Documentary NEVER STAND STILL: DANCING AT JACOB'S PILLOW to Be Released in NY, 5/18
Winner of Best Documentary at both the San Francisco Dance Film Festival and the Dance Camera West Festival in Los Angeles, the spectacular dance film NEVER STAND STILL will have its theatrical premiere on May 18th at New York's Quad Cinema, to be followed by openings in Los Angeles and additional cities.
Directed by veteran documentary filmmaker Ron Honsa, the beautifully crafted NEVER STAND STILL reveals the passion, discipline, and daring of those who choose a life in dance. Performances filmed live at Jacob's Pillow Dance Festival, interviews with extraordinary artists, rare archival footage, and behind the scenes insights bring dance to life, as NEVER STAND STILL visits the iconic international nexus for dance: Jacob's Pillow.
Founded in the 1930s by visionary dance pioneer Ted Shawn on a farm in the Berkshires, today the Pillow is an idyllic mecca for artists and audiences from around the world, a place where dance in all its forms - from ballet to jazz to contemporary - is studied, created, performed and celebrated.
Intimate and candid conversations offer personal portraits of leading choreographers and dancers: Suzanne Farrell, one of the greatest ballerinas in the world, recalls some of her first performances; Tony Award-winner Bill Irwin marvels at the physical humor of Charlie Chaplin and Buster Keaton; celebrated dancer Rasta Thomas discusses his "bad boy" image; former Ballet Russe de Monte Carlo star Frederic Franklin recalls the early days of the Pillow, where Joseph Pilates taught his now ubiquitous body-strengthening methods; Mark Morris talks about his love of music; and Merce Cunningham, in one of his last interviews, describes why dance "is not for the timid."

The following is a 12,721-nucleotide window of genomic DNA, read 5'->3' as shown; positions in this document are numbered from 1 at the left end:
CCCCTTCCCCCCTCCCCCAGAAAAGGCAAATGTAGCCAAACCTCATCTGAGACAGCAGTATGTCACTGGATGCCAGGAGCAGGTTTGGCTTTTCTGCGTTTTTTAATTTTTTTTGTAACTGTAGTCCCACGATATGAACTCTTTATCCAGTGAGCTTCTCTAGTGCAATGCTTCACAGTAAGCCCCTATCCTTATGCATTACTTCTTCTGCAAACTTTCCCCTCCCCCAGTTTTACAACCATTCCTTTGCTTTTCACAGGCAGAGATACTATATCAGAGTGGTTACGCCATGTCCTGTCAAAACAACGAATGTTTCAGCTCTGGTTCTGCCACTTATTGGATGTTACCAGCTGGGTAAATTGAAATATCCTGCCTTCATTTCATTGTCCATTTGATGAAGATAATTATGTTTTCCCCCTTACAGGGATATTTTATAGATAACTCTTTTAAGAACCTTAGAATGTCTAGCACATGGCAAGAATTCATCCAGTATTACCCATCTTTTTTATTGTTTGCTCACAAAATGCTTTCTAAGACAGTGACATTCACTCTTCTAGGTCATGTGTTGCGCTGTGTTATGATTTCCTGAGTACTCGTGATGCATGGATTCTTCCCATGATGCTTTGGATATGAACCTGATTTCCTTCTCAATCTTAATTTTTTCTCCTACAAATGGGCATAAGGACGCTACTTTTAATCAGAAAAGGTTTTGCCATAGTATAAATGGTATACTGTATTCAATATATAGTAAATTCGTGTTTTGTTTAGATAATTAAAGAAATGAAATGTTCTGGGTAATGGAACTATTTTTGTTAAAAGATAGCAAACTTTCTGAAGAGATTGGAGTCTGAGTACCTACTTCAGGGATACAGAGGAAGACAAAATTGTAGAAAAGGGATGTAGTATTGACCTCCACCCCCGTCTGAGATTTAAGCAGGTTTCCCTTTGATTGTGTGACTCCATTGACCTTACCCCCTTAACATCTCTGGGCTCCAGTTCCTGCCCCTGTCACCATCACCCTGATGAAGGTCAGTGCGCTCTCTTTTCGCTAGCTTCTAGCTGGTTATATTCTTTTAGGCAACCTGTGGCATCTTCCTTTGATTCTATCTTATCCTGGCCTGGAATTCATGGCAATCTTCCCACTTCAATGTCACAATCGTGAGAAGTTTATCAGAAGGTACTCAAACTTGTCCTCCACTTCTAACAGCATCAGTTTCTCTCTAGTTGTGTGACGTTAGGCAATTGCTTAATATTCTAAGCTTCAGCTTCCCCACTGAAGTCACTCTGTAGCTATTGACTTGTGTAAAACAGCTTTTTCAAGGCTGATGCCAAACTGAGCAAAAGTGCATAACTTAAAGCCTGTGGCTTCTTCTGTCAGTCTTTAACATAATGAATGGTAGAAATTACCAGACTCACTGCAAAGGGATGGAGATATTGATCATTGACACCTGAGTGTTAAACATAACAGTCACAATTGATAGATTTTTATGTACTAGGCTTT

Also interviewed are Paul Taylor, Judith Jamison, and a new generation of artists and companies including Chunky Move, Shantala Shivalingappa and Stockholm 59° North, who appear in performance and off-stage during their creative workdays.
The release of NEVER STAND STILL coincides with the 80th Anniversary Season of America's longest running dance festival. This collection of converted barns and farmhouses from the 1700s in the Berkshires of Massachusetts evolved into "the dance center of the nation" (The New York Times) - a destination for artists and audiences from all over the world. Like Wim Wenders's Pina, NEVER STAND STILL immerses us in the lives of extraordinary artists and the power of dance.